Mental illness: Community has role in recovery

Published 12:00 am Wednesday, October 5, 2011

By Glenda Smith
For the Salisbury Post
Last October, I wrote an article for the Salisbury Post about my road to recovery from mental illness. Iíll briefly recap my story: Following the tragedy of my sisterís apparent suicide on March 2, 2006, my mind began to increasingly ěhave a mind of its own.î My emotions began to control me, rather than me controlling them.
During the next eight months, my days alternated between mania and depression. Neither time, fortitude nor faith provided substantial or lasting healing. For me, professional help became necessary. In October 2006, I finally learned that my suffering bore a name, bipolar disorder, with its alternating highs and lows. My diagnosis provided a glimmer of hope for the future. Thus, my road to recovery began.
As with anyoneís life, there are ups and downs. But Iím happy to report I continue to be in recovery. Steps along the way include regular psychiatric care, taking my medicines faithfully, associating with positive people and engaging in fun and meaningful activities. I continue to educate myself through workshops, training and the programs offered by NAMI (National Alliance on Mental Illness) Rowan and other groups. I am also co-facilitating a NAMI Connections support group in Davie County (starting date is Oct. 11, at Hillsdale Baptist Church on Hwy 158; for information contact me via the email at the end of this article).
As a retired educator and concerned citizen, I strongly believe schools should include instruction regarding the brain, brain disorders and psychology. Some aspect of mental health is appropriate for every grade. The loss of even one life is unacceptable if education, understanding and support can help in prevention. During my 30 years in education, suicides occurred from the fifth grade through high school. Most recently, a 20-year-old woman who lived nearby took her life. These tragedies should motivate us all to reach out in every possible way and use every means available to prevent further losses.
Perhaps churches, civic groups and other organizations could educate their members about brain disorders, treatment and support for victims. This summer, I had a lengthy conversation with the pastor of a large congregation in Winston-Salem. As I shared my concerns about some membersí lack of knowledge and sensitivity regarding mental illness, the minister said that three members of that church had committed suicide within the past year. Perhaps education, understanding and compassion could help prevent such tragedies. An ounce of prevention might prevent a pound of pain and sorrow.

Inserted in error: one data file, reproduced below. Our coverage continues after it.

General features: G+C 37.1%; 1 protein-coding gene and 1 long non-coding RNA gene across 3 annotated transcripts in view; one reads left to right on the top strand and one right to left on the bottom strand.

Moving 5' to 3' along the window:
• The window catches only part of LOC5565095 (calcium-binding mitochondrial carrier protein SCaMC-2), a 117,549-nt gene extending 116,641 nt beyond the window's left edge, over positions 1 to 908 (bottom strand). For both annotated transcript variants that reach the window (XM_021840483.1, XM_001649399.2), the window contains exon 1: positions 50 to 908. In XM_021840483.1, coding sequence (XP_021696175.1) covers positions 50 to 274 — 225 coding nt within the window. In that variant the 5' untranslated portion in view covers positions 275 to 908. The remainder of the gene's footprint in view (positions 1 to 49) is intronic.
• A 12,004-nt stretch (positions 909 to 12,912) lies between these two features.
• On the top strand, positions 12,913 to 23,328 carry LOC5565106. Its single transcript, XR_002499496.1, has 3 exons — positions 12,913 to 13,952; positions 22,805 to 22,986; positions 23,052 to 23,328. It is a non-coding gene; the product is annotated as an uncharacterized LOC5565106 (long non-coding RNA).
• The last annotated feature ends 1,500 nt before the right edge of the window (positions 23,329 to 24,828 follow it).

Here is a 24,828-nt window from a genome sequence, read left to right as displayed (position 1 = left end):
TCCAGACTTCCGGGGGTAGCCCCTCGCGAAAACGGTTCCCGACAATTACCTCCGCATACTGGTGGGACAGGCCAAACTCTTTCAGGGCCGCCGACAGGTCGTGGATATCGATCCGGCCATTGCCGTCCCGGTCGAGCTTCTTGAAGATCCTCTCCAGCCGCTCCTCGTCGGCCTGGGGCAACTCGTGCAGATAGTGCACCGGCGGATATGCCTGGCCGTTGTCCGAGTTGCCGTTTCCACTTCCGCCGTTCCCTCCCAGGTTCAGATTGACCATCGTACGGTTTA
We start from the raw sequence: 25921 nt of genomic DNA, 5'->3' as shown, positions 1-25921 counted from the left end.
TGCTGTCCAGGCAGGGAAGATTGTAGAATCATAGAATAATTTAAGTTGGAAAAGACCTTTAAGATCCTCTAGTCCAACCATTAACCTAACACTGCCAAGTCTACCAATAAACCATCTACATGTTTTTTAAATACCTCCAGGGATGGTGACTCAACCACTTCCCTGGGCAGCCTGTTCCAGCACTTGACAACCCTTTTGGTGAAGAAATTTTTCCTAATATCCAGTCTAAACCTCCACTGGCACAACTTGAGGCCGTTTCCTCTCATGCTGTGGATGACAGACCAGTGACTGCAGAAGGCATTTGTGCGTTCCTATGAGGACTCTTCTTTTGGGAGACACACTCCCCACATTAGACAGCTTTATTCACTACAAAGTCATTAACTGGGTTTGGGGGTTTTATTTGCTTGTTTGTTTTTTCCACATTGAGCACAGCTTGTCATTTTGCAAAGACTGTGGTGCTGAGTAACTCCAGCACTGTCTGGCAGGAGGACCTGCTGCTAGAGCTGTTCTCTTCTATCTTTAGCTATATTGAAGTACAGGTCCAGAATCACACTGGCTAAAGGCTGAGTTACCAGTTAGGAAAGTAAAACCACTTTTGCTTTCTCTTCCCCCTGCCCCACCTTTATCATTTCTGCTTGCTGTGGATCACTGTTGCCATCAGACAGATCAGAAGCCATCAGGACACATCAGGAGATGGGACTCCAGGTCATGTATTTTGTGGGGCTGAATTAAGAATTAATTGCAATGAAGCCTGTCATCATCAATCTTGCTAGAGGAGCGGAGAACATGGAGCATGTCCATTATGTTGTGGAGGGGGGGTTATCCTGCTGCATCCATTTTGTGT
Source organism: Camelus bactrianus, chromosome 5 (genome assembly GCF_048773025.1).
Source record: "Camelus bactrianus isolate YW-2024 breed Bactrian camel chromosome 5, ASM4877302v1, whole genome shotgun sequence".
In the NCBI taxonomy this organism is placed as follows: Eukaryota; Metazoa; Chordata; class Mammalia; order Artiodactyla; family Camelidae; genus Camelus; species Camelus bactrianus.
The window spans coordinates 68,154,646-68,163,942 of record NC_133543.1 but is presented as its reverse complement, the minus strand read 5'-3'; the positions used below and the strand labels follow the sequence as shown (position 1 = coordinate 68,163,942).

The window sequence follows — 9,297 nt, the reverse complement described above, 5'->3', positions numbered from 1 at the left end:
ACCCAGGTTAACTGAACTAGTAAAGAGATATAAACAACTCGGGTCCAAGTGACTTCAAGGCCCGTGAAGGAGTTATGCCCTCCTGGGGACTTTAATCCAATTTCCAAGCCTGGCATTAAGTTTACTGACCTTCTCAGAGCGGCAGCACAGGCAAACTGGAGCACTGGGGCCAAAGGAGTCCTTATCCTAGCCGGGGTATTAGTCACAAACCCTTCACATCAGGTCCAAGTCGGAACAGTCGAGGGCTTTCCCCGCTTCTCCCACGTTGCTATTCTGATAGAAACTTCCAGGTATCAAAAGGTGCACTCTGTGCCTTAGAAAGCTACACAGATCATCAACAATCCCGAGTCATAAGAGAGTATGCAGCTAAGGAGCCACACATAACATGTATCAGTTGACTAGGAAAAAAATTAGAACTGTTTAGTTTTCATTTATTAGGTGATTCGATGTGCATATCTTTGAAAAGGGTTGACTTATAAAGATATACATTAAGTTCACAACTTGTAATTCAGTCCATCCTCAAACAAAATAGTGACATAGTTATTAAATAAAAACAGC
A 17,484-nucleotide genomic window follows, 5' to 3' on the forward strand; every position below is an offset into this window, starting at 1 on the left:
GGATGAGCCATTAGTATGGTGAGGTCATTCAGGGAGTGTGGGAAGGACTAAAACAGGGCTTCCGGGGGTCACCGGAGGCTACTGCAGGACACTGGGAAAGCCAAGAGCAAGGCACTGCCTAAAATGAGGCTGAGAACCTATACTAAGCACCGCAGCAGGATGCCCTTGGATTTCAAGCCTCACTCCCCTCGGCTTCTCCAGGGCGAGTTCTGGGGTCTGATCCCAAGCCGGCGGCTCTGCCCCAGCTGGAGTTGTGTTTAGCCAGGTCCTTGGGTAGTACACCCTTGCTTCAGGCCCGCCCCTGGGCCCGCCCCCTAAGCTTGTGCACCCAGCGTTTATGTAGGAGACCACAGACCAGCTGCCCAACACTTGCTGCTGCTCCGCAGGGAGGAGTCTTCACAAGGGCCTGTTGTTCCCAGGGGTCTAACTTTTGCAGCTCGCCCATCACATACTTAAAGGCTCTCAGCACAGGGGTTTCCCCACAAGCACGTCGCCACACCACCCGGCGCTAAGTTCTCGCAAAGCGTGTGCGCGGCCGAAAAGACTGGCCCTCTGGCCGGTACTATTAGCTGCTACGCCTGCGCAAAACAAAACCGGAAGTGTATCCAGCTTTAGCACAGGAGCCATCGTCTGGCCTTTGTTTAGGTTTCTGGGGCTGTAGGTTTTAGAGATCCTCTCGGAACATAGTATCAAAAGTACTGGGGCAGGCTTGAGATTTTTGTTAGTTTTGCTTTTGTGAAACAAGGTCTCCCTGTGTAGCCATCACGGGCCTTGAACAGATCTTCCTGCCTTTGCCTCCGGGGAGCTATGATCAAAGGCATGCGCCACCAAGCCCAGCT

On a more positive note, First Presbyterian Church in Winston-Salem hosts a Bipolar and Related Disorders Support Group. For more information about this ministry, which just celebrated its 10th anniversary, contact the church at 336-723-1621.
What Iíve learned in the past five years has made me more empathetic and sympathetic to each individualís situation. Everyone has a unique story. When I have been privileged to listen to othersí stories, the common factor among all was suffering. I use the word privileged because whenever people share their stories, they are exposing themselves. Many recount the pain, confusion, guilt, humiliation, discrimination and/or embarrassment from their past. However, sharing can be beneficial by shedding some of the suffering.
Some people consider themselves immune to mental illness. Although some brain disorders are linked to genetics, many are not. One friendís mental disorder began after she took an antibiotic. Anotherís was triggered by Lyme disease. Abuse, combat, accidents or other traumas may lead to a brain disorder. No one is guaranteed immunity from a brain disorder. Statistics indicate one in four Americans experience mental illness or substance abuse. Moreover, much substance abuse can be attributed to a mental disorder.
If ignorance, discrimination and judgment can ever be replaced with education, understanding and compassion, then perhaps society can banish the stigma against those with mental illness. This could pave the way for not just a road, but a super highway of recovery in this country.

Glenda B. Smith is a retired educator who lives in Davie County. Contact her via email at connect2glenda@